I blogged some random notes about compiler optimizations, branches, and conditional moves.
I have written a Valgrind tool to find potentially useless memory operations
I blogged about scalar evolution, and how LLVM is using it to optimize geometric sums
It is surprisingly easy to get GCC 1.27 (released 1988) working on a modern system
And it is fast. It can build itself in 0.2s on my desktop computer!
A follow-up post with more results and analyses: https://hubicka.blogspot.com/2018/12/even-more-fun-with-building-and.html
I blogged about some #C64 programming I have done over the holidays.
Honza wrote a good blog post about the differences in performance/size/etc. between Firefox built using gcc and clang
I blogged some more about problems with determining which implementation is the fastest
Interesting analysis of how GCC's optimizations affect debugging.
Hmm. Supporting C++ modules will need to modify the compiler/build system in annoying/magic ways...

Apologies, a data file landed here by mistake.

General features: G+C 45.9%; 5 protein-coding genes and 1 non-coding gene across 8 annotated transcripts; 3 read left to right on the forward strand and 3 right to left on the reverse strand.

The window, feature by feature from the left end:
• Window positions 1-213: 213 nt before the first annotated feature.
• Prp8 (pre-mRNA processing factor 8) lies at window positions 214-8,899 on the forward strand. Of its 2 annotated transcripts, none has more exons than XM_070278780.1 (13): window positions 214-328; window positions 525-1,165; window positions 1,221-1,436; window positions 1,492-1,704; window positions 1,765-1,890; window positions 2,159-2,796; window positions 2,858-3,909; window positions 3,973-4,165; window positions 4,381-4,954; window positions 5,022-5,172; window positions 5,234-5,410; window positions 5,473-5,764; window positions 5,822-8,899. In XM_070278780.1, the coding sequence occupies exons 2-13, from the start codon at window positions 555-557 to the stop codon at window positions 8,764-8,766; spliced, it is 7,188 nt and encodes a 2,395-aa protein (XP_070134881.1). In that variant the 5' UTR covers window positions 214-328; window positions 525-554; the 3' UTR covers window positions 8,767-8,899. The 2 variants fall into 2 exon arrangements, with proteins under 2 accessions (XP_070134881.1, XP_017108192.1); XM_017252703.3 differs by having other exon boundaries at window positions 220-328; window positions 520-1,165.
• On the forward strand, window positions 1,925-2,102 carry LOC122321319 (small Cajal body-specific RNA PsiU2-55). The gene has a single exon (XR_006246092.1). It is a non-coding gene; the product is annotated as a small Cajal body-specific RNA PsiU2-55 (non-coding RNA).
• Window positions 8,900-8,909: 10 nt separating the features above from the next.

My talk “How compilers take advantage of undefined behavior” from the Malmö C++ User Group meeting 0x3 is now available on YouTube
I blogged some more about how microbenchmarks may give misleading results
I blogged about how GCC optimizes a benchmark so it (probably) fails to measure what was intended
I blogged about four useful address sanitizer checks that are not enabled by default when using -fsanitize=address.
I blogged about why the compiler cannot optimize one of the examples from Matt Godbolt’s C++Now 2018 talk.
I blogged about compilation time – compiling with -std=c++98 is (sometimes) much faster than -std=c++11
Compilers / GPUs / NetBSD / Lindy Hop (not necessarily in that order)
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